Hospital: Complejo Hospitalario Insular Materno Infantil.
Aut@r o Autores: A. Moujir Sánchez, E. Cevallos Castañeda, D. Riol Sancho, M. González Domínguez, A. Uriarte Rodríguez, J. López Déniz.
A 50-year-old woman with a medical history of neurofibromatosis type I, presents to our emergency department complaining of intermittent upper abdominal pain in the last 7 days, with associated nausea and vomiting. Abdominal examination reveals a soft abdomen with apparent tenderness to palpation in the epigastric and right upper quadrant region. Vital signs showed a blood pressure of 179/84 mmHg, a heart rate of 130 bpm and a temperature of 37.8°C. His laboratory values were as follows: - White blood cell count: 17,700 cells/µL - Hemoglobin level: 11.7 g/dL - Gamma glutamyltransferase level: 213 U/L - Alkaline phosphatase levels: 135 U/L With these findings we were asked to rule out a possible cholecystitis. On ultrasound, in epigastrium, we found a circumscribed anechoic saccular enlargement of celiac trunk with yin-yang sign at Doppler study. Findings where consistent with an aneurysm, however due to significant pain, we decided to perform a CT. Gallbladder had a normal appearance. Triphasic CT showed an aneurysm of 25 x 35 x 23 mm, which originated 11 mm from the outlet of the celiac trunk and had a neck of 4 mm. In addition, we also found an aneurysm of the mesenteric superior artery (MSA). As a variant of normality, the hepatic artery originated from de MSA. Around the aneurysms high density free fluid was identified, in relation to acute retroperitoneal hematoma. No signs of active bleeding were seen.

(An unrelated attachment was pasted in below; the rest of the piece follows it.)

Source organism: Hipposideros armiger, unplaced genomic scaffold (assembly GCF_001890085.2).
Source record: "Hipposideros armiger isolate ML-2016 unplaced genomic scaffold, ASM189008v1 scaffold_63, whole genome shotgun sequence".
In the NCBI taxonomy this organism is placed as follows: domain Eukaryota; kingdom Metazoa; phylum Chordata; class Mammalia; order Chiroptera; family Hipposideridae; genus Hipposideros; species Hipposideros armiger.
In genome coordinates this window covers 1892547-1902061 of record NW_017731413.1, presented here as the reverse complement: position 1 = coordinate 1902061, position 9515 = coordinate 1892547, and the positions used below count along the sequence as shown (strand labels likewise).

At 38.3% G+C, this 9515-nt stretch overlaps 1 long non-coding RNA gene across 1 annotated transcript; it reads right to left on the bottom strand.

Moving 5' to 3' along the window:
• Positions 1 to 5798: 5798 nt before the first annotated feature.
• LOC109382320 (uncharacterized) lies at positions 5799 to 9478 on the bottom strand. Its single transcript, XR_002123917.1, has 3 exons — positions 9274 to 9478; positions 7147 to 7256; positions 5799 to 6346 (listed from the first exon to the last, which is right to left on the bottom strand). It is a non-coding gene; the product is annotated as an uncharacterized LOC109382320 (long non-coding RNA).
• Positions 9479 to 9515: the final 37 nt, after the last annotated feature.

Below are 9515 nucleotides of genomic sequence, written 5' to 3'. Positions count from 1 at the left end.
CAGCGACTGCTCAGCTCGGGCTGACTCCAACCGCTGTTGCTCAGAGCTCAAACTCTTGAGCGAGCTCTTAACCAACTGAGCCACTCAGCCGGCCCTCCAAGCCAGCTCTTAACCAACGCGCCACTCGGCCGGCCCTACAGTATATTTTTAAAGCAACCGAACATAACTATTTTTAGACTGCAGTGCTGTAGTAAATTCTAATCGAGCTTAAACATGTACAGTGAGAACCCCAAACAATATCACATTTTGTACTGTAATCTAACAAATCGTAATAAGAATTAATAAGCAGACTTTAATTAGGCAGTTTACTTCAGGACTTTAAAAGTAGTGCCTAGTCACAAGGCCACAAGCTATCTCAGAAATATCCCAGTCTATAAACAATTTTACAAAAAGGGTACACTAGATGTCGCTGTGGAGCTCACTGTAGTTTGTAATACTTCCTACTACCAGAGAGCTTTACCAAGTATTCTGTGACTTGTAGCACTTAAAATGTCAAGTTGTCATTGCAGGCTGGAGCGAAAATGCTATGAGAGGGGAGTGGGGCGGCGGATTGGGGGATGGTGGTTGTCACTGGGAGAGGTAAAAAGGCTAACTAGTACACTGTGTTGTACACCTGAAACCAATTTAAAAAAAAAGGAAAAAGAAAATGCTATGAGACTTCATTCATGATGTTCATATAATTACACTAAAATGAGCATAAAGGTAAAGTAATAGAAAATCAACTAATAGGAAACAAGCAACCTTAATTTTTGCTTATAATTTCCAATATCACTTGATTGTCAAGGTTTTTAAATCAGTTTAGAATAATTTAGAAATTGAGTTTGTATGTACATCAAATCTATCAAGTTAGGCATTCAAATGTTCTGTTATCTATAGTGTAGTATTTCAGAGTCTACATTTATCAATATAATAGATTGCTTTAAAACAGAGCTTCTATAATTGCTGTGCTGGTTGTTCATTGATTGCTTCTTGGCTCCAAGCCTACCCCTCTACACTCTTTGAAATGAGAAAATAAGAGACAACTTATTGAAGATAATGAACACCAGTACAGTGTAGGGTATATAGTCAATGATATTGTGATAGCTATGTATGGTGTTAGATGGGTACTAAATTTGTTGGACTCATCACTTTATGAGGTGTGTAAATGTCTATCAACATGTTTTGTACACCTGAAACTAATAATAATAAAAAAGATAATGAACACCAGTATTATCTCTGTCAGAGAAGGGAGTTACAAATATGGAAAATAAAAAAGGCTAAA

Most frequent abdominal visceral aneurysms are splenic and hepatic aneurysms. They can be discovered incidentally or in the context of acute abdominal or multiple abdominal interventions. Its main complications are thrombosis, compression of adjacent structures and rupture. - Superior mesenteric artery aneurysms (5-7%): its natural history is progressive growth and subsequent rupture. Non-calcified aneurysms present a greater risk of breakdown. - Celiac trunk aneurysms (4%): they are usually diagnosed incidentally. As particular complications to be taken into account are those derived from hypoperfusion of the liver, spleen or stomach. The presence of a hematoma in the minor sac may be a sign of rupture of this type of aneurysm. Another important fact is that they are usually associated with other visceral aneurysms, so it is important to make a complete study.
A ruptured visceral aneurism may be a fatal condition, so early radiological diagnosis is essential. If there is one visceral aneurism, there may be another one.
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